During our various lockdowns I have been enjoying Family Zoom sessions with relatives in New Zealand. These meetings require some prior negotiation because of the time difference but we manage it. It has become evident to us that New Zealand has managed things well. They locked down hard at first and they imposed strict quarantine measures. Consequently they have had only 25 deaths and only this week I was able to admire my cousin’s holiday photos following her week long trip to the Mount Cook national park.
There has been a tendency in my own thinking, to offer seasons for New Zealand’s success. Namely that it’s a long way away, that there are only a few ports of entry and that the population is quite low whereas the UK is densely populated. But they did rise to the challenge, they locked down hard and early and imposed strict quarantine controls at the borders. The New Zealand Government inspired confidence led by the beautiful and charismatic Jacinda Ardern and so on and so forth. If only etc., etc. Yes New Zealand has done well. I have even bought masks from a New Zealand supplier.
But there’s another consideration which I hadn’t thought about until my Aunt offered a reflection about recent events and compared this pandemic with that of the Spanish Flu pandemic of 1918/19. This hit New Zealand hard and according to my Aunt decimated the population. That I think is probably an exaggeration but there’s no doubt that it was a serious crisis for New Zealand. There was a response in the form of a Royal Commission and new public health legislation. What however my Aunt’s comments reveal is that it created a powerful folk memory and a resolve to address such crises more effectively next time. That is to say this time.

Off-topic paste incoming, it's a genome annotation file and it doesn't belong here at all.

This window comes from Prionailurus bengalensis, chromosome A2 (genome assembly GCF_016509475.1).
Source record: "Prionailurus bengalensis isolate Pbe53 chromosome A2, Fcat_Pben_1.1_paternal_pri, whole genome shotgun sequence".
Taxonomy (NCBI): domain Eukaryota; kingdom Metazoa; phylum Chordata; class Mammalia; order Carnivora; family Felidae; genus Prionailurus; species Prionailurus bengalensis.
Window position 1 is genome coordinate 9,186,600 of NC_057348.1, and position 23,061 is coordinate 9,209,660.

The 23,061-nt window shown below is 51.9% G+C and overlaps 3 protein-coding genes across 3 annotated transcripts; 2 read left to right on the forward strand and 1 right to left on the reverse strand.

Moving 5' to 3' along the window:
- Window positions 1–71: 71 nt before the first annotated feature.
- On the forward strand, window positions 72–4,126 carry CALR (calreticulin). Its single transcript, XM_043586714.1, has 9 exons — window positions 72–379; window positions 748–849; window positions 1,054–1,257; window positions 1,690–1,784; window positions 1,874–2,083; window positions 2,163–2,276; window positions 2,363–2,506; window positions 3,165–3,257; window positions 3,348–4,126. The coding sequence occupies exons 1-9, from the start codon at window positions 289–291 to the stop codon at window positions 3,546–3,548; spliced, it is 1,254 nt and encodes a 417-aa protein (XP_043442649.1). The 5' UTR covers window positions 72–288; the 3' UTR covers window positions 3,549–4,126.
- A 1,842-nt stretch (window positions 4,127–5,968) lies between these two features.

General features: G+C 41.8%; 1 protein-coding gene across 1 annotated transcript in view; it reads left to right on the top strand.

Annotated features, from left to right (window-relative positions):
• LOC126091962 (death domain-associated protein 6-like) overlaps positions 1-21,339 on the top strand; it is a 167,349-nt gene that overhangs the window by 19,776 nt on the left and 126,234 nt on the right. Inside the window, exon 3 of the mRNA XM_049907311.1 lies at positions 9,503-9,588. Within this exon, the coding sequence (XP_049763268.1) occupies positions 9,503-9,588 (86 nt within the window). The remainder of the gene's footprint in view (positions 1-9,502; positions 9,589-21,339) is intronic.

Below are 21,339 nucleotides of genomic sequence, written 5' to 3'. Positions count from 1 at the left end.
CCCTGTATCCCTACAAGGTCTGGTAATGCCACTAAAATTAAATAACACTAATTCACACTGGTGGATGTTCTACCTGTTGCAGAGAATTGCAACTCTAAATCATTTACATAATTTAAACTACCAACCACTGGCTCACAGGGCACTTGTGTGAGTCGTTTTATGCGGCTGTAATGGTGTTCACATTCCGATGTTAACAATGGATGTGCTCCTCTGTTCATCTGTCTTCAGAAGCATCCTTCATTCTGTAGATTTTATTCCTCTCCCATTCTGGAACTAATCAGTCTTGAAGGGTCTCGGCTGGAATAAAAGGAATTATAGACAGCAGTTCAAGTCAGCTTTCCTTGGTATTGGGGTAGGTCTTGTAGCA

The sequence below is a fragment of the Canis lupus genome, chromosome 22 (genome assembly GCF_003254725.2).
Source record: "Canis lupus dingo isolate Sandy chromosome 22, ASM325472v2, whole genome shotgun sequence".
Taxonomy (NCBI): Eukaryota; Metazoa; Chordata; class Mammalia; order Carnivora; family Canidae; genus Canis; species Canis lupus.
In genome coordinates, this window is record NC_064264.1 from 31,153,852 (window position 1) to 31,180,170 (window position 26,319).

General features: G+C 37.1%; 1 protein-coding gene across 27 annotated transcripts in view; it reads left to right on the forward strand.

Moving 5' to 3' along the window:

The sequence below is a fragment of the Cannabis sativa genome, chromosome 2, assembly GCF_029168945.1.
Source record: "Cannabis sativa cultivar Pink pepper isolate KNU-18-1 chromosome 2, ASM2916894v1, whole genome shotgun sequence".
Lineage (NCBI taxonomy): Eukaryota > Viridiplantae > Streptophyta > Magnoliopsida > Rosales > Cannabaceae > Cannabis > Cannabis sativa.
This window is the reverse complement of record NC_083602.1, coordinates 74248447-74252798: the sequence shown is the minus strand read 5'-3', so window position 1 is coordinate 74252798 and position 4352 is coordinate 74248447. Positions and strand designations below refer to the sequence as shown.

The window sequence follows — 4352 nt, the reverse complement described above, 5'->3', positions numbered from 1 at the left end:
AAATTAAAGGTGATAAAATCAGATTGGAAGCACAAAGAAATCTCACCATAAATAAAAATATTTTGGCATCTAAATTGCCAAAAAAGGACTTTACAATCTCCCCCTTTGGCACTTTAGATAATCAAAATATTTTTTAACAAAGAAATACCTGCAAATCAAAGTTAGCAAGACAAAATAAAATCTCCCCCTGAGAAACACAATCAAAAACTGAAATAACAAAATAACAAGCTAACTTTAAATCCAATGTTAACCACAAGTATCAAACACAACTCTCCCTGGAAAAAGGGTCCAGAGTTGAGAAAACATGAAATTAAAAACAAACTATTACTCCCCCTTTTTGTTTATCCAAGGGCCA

In our country there is no similar folk memory of the Spanish flu pandemic. Our folk memories of 1918 are associated with the armistice of November 11th 1918 and victory over Germany. Nevertheless the pandemic cost many more lives than the world war. When we see pictures of rejoicing crowds on November 11th we do not think as perhaps we should that these people are failing to observe a proper social distance.
Among the fatalities of the flu were the following:
Max Weber German sociologist
Frederick Trump (Donald Trump’s grandfather)
Gustav Klimt Austrian painter
Alfred Hindmarsh New Zealand Labour Party leader
Among the sufferers and survivors were the following:
Franklin D Roosevelt
David Lloyd George
I have a book on my personal shelves entitled “1918”. Although this is a military history of the year there is no reference to the flu pandemic in over 500 pages despite the fact that it is believed to have begun in an American Army camp.
These reflections are important for they raise questions about what we chose to remember and what we chose to forget, what occasions are to be remembered with thanksgiving and what other occasions are to be remembered with repentance. There is a great deal in our past as Churches, nations and individuals that we should remember with repentance.
When the pandemic crisis is over we should come together once again with joy and give thanks for our deliverance. At the same time however we need to repent and repair our relationship with God and His creation. This pandemic occurred because of “spillover” by viruses into the human population occasioned by our careless abuse of the environment that God has gifted. We must acknowledge all that has been amiss, resolve to build back better and not simply return to normal.
Collective guilt is not something we find easy to accept since we regard sin as a personal and individual failure. This is a mistake on our part and is contrary to the witness of scripture. Coming to terms with collective guilt is a valuable therapy for nations and leads to renewed healing and wholeness-just ask the Germans!